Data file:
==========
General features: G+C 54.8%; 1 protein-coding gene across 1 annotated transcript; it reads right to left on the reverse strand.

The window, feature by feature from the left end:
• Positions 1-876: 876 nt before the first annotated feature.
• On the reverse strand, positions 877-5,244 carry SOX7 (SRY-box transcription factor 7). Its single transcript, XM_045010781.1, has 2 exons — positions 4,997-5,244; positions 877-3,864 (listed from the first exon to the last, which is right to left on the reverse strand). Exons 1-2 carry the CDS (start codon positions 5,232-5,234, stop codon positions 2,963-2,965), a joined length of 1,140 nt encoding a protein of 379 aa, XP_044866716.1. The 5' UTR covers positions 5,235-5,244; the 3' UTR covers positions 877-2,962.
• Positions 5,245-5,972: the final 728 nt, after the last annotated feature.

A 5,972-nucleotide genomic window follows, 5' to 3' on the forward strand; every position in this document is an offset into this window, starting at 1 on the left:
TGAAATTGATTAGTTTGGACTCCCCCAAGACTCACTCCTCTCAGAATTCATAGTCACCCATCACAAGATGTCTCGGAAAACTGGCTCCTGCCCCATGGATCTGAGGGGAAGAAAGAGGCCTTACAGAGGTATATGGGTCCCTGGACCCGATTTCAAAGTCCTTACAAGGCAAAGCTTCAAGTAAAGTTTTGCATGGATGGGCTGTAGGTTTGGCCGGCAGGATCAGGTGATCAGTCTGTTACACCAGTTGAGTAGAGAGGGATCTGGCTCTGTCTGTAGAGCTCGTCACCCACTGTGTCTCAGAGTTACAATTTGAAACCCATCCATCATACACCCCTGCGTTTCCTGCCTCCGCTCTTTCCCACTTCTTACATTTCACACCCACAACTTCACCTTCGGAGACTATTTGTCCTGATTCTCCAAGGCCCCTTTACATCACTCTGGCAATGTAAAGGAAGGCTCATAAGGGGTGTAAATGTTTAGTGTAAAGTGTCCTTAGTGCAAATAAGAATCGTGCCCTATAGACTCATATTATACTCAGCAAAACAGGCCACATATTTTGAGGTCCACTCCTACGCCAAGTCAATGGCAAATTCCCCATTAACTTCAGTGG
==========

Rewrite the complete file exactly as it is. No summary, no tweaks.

General features: G+C 54.8%; 1 protein-coding gene across 1 annotated transcript; it reads right to left on the reverse strand.

The window, feature by feature from the left end:
• Positions 1-876: 876 nt before the first annotated feature.
• On the reverse strand, positions 877-5,244 carry SOX7 (SRY-box transcription factor 7). Its single transcript, XM_045010781.1, has 2 exons — positions 4,997-5,244; positions 877-3,864 (listed from the first exon to the last, which is right to left on the reverse strand). Exons 1-2 carry the CDS (start codon positions 5,232-5,234, stop codon positions 2,963-2,965), a joined length of 1,140 nt encoding a protein of 379 aa, XP_044866716.1. The 5' UTR covers positions 5,235-5,244; the 3' UTR covers positions 877-2,962.
• Positions 5,245-5,972: the final 728 nt, after the last annotated feature.

A 5,972-nucleotide genomic window follows, 5' to 3' on the forward strand; every position in this document is an offset into this window, starting at 1 on the left:
TGAAATTGATTAGTTTGGACTCCCCCAAGACTCACTCCTCTCAGAATTCATAGTCACCCATCACAAGATGTCTCGGAAAACTGGCTCCTGCCCCATGGATCTGAGGGGAAGAAAGAGGCCTTACAGAGGTATATGGGTCCCTGGACCCGATTTCAAAGTCCTTACAAGGCAAAGCTTCAAGTAAAGTTTTGCATGGATGGGCTGTAGGTTTGGCCGGCAGGATCAGGTGATCAGTCTGTTACACCAGTTGAGTAGAGAGGGATCTGGCTCTGTCTGTAGAGCTCGTCACCCACTGTGTCTCAGAGTTACAATTTGAAACCCATCCATCATACACCCCTGCGTTTCCTGCCTCCGCTCTTTCCCACTTCTTACATTTCACACCCACAACTTCACCTTCGGAGACTATTTGTCCTGATTCTCCAAGGCCCCTTTACATCACTCTGGCAATGTAAAGGAAGGCTCATAAGGGGTGTAAATGTTTAGTGTAAAGTGTCCTTAGTGCAAATAAGAATCGTGCCCTATAGACTCATATTATACTCAGCAAAACAGGCCACATATTTTGAGGTCCACTCCTACGCCAAGTCAATGGCAAATTCCCCATTAACTTCAGTGG